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July 13, 2012

"Appendix on Forensics of Forgery Investigation" in the Spring/Summer 2012 issue of The Journal of Art Crime

Noah Charney writes on the "Appendix on Forensics of Forgery Investigation" in the Spring/Summer 2012 issue of The Journal of Art Crime. The text was used as wall copy in the exhibition "Faux Real," on the career of art forger Mark Landis, held at the museum of the University of Cincinnati, which opened 1, 20012, and is curated by Aaron Cowan. This text is a preview of Charney's forthcoming book, The Book of Forgery, to be published by Phaidon in 2013.
The world of forensics is both fascinating and potentially confusing to non-scientists. Since Martin de Wiild first used forensic examination to authenticate van Gogh paintings in the first decades of the 20th century, science has been one of the key means of distinguishing fakes from originals in the art world. The complexity of the science employed by conservators and specialists means that non-scientists are confronted with processes and terms about which they know very little. While a true understanding of these techniques and terms requires intensive study, the following glossary offers a quick-reference for those who would like to know more about the forensic techniques used in the study of art.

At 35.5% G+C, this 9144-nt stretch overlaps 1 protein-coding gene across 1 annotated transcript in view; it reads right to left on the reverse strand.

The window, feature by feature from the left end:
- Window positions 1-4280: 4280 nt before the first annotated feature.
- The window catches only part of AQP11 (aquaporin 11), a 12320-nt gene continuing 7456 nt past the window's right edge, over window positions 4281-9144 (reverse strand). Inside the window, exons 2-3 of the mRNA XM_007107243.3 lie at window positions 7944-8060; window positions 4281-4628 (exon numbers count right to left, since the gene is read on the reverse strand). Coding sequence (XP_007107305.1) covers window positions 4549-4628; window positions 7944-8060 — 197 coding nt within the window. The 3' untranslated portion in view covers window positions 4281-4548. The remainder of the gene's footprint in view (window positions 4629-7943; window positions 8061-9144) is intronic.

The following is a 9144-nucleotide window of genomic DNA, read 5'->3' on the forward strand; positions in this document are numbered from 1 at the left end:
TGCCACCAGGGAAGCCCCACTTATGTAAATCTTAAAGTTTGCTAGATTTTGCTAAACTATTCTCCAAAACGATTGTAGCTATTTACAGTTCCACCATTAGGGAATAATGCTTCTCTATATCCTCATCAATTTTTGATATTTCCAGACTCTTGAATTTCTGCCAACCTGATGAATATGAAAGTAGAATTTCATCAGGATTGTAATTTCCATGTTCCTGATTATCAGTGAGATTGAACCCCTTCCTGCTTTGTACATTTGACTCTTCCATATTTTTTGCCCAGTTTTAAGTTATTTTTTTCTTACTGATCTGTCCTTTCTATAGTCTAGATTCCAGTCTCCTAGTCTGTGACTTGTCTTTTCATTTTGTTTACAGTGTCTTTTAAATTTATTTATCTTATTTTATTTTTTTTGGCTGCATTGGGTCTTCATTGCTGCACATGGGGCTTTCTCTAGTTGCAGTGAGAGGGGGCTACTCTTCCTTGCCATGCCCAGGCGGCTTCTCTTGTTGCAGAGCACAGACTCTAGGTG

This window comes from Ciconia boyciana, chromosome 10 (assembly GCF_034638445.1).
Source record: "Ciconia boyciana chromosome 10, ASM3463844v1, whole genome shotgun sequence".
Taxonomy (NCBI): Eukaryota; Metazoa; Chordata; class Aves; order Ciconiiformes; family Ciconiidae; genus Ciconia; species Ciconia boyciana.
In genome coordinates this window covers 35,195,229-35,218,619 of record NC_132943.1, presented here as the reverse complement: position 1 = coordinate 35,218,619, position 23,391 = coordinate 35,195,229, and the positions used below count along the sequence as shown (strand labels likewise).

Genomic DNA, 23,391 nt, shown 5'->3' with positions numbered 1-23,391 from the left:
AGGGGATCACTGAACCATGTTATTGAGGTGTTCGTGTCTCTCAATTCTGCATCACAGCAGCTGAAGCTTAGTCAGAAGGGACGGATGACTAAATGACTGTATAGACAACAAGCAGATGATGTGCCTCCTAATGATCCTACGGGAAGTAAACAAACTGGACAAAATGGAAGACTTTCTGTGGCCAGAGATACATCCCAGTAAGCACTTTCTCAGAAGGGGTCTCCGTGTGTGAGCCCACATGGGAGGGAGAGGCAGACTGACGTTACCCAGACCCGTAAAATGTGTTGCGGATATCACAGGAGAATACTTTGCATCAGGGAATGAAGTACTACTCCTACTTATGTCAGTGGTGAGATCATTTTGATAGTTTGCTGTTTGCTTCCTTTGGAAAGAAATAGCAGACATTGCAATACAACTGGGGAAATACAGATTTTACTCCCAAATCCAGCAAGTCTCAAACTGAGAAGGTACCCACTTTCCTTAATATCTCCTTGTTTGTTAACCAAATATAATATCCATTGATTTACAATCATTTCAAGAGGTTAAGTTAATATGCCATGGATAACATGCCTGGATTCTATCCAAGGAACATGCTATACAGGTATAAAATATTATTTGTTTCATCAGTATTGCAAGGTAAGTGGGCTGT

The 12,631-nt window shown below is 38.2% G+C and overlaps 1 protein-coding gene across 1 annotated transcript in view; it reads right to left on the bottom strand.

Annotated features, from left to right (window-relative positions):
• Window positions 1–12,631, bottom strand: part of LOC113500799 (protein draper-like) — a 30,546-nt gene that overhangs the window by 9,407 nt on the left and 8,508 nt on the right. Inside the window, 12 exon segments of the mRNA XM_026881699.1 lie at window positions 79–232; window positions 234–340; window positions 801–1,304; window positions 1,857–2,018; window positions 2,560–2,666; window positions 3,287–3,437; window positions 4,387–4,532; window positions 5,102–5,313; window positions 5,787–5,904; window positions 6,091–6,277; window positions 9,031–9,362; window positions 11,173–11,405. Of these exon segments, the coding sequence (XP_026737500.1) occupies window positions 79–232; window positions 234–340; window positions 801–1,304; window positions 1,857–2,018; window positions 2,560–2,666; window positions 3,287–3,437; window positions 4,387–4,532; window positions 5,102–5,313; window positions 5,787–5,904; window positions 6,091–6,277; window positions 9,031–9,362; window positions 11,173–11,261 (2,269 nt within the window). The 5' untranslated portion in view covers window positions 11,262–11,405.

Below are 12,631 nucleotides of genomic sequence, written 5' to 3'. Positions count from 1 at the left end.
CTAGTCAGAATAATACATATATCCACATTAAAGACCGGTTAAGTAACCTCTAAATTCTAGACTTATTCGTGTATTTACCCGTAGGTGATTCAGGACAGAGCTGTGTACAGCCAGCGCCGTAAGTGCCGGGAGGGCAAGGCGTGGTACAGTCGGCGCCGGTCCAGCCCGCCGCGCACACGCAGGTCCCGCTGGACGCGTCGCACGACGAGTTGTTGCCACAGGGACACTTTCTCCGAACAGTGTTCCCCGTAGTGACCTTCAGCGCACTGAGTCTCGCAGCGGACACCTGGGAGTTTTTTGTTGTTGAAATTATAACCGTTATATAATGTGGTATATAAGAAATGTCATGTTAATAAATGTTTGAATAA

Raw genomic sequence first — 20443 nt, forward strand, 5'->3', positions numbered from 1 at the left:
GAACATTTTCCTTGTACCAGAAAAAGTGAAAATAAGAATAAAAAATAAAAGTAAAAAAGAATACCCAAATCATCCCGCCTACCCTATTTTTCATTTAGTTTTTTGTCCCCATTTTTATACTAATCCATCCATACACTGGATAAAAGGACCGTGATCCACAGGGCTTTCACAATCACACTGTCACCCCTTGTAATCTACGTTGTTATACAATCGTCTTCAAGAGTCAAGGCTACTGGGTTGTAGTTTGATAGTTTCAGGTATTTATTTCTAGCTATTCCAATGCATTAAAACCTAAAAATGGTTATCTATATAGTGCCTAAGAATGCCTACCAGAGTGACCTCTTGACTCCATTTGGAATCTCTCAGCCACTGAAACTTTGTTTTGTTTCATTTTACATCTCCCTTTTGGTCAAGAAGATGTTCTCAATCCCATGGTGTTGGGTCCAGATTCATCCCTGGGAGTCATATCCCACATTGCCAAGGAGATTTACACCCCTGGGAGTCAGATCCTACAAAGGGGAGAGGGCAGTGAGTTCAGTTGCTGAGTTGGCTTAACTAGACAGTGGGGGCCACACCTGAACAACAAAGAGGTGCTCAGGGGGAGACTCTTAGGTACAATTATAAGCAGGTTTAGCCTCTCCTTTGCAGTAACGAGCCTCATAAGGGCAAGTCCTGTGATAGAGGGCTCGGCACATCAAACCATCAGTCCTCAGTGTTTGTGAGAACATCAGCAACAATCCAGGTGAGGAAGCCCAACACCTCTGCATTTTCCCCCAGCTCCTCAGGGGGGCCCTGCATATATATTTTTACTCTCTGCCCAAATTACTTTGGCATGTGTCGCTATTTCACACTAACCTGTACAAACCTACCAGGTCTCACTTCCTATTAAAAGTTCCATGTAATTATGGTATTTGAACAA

Glossary terms include Dendrochronology; Ultraviolet light; X-radiography; Infrared Radiation; Ultraviolet Fluorescence & Polarized Light Microscopy; Scanning Electron Microscope; Energy Dispersive X-ray; X-ray Diffraction; Raman Microscopy; Fourier Transform Infrared Spectroscopy; Chromatography & Mass Spectrometer; High Performance Liquid Chromatography; Radiocarbon Dating; X-ray Fluorescence Analysis; and Fingerprint & DNA Analysis.

Noah Charney is the Founder and President of ARCA and the Editor-in-Chief of The Journal of Art Crime. Recently a Visiting Lecturer at Yale University, he currently is a professor at the American University of Rome and Brown University. He is the editor of ARCA’s first book, Art & Crime: Exploring the Dark Side of the Art World (Praeger 2009) and The Thefts of the Mona Lisa: On Stealing the World’s Most Famous Painting (ARCA Press 2011).